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brought up, where this is reasonably practicable, in the religion of their parents. St. 1905, c. 464, § 1. But it is the right of the children that is protected by this statute. The rights of the parents are still regulated by the same principles as before. The first and paramount duty is to consult the welfare of the child. The wishes of the parent as to the religious education and surroundings of the child are entitled to weight; if there is nothing to put in the balance against them, ordinarily they will be decisive. If, however, those wishes cannot be carried into effect without sacrificing what the court sees to be for the welfare of the child, they must so far be disregarded. The court will not itself prefer one church to another, but will act without bias for the welfare of the child under the circumstances of each case. The parents' religion is prima facie the infant's religion, and the infant should be brought up in that religion and protected against disturbing influences from persons of a different religious faith; but the infant's welfare must be first of all regarded, and its requirements must be treated as paramount.
Further, the court say:
This child has been for over four years in family the petitioners; they were found to be suitable persons to have her custody and education; a strong affection had grown up between her and them; her interest will be greatly promoted by the adoption.
In advising you in this matter, I am therefore obliged to defer to the opinion of our highest court, and to say that the general policy of the law as to the rights of parents has not been changed by said statute, but the statute evidently intended to provide that the child should not be denied the free exercise of the religion of her parents when she is of sufficient understanding to choose for herself.
As to the final paragraph of said opinion, which reads,
We have treated the questions arising upon these exceptions as if the effect of this decree of adoption would be to entitle the petitioners at once to the custody and control of the child. But in this case she is still in the custody of the State Board of Charity, and apparently will so remain until she shall come of age, or that Board shall consider the object of the commitment accomplished,
it is entirely within the discretion of the Board to keep the child in its custody until the child shall become of age, or the Board
1907 November 14.
shall consider the object of the commitment accomplished. If the Board should in their discretion decide that the object of the commitment has been accomplished, and vote to discharge the child, the adopted parents, being the petitioners, would acquire the custody and incur the responsibility of the parents in respect to such child.
The court seems to regard the whole matter as entirely within the discretion of the Board, taking into consideration the welfare of the child; and I know of no other law affecting the Board's power to discharge in this case.
MANUFACTURING ESTABLISHMENT EMPLOYMENT OF MINORS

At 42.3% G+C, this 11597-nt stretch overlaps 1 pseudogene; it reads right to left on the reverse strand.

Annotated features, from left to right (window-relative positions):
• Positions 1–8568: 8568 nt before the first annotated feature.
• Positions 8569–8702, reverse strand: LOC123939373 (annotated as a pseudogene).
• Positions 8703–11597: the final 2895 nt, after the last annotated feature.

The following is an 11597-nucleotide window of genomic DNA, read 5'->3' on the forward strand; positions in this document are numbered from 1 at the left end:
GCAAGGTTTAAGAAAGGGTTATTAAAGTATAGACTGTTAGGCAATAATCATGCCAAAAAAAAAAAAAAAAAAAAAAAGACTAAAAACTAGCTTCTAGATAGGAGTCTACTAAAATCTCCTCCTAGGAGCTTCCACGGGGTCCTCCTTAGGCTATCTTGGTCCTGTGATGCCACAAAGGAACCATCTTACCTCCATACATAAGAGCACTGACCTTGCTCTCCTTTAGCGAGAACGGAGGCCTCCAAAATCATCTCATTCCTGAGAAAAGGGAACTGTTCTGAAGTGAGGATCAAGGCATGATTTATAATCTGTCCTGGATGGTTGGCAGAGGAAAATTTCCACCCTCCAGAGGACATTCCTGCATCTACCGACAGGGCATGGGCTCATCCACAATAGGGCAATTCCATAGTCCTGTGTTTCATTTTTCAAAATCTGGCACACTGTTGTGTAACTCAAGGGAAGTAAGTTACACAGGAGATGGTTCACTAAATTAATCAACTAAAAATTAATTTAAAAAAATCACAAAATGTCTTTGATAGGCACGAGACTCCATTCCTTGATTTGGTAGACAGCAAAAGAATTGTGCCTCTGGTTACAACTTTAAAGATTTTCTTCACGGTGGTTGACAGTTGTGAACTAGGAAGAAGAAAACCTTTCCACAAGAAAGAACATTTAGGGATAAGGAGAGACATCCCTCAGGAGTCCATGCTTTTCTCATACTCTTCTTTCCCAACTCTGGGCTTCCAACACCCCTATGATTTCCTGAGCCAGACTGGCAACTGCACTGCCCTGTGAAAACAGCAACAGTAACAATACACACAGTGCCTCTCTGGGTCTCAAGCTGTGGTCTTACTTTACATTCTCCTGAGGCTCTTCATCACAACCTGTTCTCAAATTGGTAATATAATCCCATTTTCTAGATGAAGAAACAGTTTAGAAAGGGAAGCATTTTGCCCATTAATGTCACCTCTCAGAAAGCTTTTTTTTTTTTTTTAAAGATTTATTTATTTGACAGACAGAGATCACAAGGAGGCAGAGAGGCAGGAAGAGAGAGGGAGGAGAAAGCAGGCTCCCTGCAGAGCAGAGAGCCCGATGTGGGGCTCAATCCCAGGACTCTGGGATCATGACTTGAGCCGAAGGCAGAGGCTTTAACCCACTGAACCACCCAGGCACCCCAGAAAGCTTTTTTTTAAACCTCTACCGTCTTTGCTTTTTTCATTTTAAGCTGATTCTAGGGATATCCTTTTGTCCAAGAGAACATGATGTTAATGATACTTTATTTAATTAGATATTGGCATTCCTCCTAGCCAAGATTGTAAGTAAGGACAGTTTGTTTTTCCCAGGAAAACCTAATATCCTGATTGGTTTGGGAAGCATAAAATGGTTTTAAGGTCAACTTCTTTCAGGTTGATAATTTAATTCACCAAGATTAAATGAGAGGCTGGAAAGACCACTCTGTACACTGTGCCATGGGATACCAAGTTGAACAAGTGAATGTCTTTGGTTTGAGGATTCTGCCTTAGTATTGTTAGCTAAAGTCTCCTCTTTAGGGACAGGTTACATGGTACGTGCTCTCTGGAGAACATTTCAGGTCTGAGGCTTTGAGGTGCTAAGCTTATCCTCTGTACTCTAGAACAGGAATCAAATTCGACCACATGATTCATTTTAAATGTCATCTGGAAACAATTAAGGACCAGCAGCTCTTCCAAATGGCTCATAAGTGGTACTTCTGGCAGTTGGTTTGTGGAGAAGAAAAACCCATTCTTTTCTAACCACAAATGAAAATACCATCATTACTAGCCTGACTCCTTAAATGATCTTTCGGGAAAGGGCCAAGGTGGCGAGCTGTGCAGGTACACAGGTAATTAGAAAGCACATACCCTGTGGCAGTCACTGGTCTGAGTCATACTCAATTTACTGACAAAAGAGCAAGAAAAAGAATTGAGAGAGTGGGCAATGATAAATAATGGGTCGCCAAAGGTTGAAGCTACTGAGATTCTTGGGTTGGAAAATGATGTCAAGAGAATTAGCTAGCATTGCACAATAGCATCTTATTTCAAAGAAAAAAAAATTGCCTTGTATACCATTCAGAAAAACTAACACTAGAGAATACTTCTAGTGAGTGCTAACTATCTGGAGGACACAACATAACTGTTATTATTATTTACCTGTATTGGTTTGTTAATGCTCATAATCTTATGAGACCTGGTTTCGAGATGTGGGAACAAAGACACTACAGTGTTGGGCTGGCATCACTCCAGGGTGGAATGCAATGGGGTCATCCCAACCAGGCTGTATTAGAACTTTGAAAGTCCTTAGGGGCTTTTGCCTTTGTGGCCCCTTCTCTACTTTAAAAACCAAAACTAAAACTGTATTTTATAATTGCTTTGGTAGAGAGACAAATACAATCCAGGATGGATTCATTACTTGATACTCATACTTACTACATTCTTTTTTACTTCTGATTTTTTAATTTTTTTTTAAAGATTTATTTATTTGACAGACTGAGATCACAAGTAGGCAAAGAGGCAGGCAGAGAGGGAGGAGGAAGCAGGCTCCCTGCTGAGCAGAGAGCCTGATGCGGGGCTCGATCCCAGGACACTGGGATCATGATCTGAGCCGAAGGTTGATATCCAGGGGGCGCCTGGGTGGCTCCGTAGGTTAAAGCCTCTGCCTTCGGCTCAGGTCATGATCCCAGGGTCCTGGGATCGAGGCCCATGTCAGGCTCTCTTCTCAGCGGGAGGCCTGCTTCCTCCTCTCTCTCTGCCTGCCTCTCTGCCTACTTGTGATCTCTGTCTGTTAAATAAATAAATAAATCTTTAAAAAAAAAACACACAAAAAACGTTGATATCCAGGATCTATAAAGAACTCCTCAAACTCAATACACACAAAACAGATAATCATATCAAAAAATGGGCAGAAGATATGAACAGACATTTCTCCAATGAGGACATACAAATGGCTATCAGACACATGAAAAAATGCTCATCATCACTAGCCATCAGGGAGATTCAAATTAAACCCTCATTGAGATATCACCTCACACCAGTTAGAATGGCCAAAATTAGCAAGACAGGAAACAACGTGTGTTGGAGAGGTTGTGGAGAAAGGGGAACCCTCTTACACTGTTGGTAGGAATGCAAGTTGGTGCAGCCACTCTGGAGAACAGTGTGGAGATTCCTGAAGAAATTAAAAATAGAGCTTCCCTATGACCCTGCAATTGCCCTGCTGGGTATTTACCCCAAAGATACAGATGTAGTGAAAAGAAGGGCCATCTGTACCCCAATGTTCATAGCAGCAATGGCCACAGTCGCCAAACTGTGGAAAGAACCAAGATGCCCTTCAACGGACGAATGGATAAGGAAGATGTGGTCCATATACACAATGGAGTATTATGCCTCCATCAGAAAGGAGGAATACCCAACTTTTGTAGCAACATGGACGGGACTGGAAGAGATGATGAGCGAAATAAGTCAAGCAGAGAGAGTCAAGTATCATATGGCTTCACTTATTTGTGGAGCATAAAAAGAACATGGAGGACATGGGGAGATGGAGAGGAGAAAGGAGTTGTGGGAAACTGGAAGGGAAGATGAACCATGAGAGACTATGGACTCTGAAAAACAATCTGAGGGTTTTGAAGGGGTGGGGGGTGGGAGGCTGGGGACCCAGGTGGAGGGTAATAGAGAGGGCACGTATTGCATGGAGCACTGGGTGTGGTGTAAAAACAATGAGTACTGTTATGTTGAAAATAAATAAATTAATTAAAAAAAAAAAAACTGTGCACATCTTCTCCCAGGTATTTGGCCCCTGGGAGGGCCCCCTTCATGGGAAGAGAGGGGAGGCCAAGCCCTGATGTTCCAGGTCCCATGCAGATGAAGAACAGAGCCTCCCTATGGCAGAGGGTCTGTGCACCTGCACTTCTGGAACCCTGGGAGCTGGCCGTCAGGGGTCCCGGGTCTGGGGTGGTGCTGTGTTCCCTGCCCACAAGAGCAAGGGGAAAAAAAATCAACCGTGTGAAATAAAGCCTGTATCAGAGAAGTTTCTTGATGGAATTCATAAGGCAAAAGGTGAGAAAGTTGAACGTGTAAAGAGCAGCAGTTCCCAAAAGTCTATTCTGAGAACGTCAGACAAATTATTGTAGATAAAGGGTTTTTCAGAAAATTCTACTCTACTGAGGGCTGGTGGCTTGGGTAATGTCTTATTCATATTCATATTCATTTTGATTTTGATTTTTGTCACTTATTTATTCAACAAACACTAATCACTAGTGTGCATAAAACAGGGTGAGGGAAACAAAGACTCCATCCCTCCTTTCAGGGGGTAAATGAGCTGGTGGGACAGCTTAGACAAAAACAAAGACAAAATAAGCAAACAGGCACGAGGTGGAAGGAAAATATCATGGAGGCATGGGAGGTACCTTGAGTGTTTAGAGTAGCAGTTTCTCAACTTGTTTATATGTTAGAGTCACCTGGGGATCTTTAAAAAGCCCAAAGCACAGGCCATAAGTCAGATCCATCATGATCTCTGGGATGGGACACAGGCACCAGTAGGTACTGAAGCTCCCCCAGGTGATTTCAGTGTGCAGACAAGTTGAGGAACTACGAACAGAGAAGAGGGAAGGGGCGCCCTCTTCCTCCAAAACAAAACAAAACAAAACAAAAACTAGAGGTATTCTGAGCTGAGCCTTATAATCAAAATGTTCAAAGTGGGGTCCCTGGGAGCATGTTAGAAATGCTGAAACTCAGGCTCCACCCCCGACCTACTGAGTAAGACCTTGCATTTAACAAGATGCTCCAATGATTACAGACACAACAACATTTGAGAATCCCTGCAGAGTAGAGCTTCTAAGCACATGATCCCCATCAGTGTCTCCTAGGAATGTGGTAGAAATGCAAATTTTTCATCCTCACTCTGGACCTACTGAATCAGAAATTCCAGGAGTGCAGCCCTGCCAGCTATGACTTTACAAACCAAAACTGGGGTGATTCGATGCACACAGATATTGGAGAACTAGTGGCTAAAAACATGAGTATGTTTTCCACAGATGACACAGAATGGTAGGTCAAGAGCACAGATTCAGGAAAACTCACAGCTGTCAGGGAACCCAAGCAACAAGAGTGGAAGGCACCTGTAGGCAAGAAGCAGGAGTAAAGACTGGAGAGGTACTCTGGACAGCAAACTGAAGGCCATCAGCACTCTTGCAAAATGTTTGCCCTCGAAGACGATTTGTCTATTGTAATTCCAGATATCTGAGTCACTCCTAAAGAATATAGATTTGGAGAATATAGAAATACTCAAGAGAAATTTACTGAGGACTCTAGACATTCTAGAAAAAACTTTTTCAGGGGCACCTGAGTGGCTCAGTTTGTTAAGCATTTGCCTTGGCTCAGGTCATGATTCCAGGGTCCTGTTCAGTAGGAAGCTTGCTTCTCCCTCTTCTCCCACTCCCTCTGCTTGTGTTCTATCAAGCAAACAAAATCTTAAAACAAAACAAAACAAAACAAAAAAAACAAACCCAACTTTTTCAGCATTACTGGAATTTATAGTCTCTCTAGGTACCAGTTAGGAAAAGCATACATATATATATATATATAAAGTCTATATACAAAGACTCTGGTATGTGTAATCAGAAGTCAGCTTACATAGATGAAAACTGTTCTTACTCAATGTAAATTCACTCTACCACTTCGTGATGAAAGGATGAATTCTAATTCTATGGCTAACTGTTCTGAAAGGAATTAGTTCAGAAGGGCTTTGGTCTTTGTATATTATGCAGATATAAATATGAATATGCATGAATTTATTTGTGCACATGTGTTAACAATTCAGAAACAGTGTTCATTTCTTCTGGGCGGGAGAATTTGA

A manufacturing establishment in which goods are made by the process of knitting is an establishment "engaged in the manufacture of textile goods," within the meaning of R. L., c. 106, § 27, as amended by St. 1907, c. 267, providing that "No person and no agent or officer of a person or corporation engaged in the manufacture of textile goods shall employ any minor under eighteen years of age or any woman, before six o'clock in the morning or after six o'clock in the evening."
You require my opinion as to whether or not a manufacturing
District Police. establishment in which goods are made by the process of knit
ting is to be considered as a textile factory, as referred to in chapter 267 of the Acts of 1907.
You do not set forth the nature of the "goods" manufactured, but I assume that such goods in the raw material are textile materials, such as wool, flax, silk, cotton or hemp, and that my opinion is desired as to whether or not the process by which such materials are converted into manufactured goods serves to distinguish such goods when completed from textile fabrics.
St. 1907, c. 267, amends R. L., c. 106, § 27, so as to read as follows:
No person, and no agent or officer of a person or corporation engaged in the manufacture of textile goods, shall employ any minor under eighteen years of age, or any woman, before six o'clock in the morning or after six o'clock in the evening. Whoever violates the provisions of this section
shall be punished by a fine of not less than twenty nor more than fifty dollars for each offence.
The word "textile" as an adjective is defined to be "of or pertaining to weaving. Woven, or capable of being woven; formed by weaving: as, textile fabrics; textile materials, such as wool, flax, silk, cotton." The term "textile fabrics," which may be regarded as synonymous with the words "textile goods," as used in the statute above quoted, has been defined to include those fabrics woven, as carpets, or capable of being woven or formed by weaving, and the noun "textile" to be a fabric which is woven or may be woven, a fabric made by weaving. See Wood v. Allen, 111 Ia. 97, 100. Such appears to be the generally accepted definition.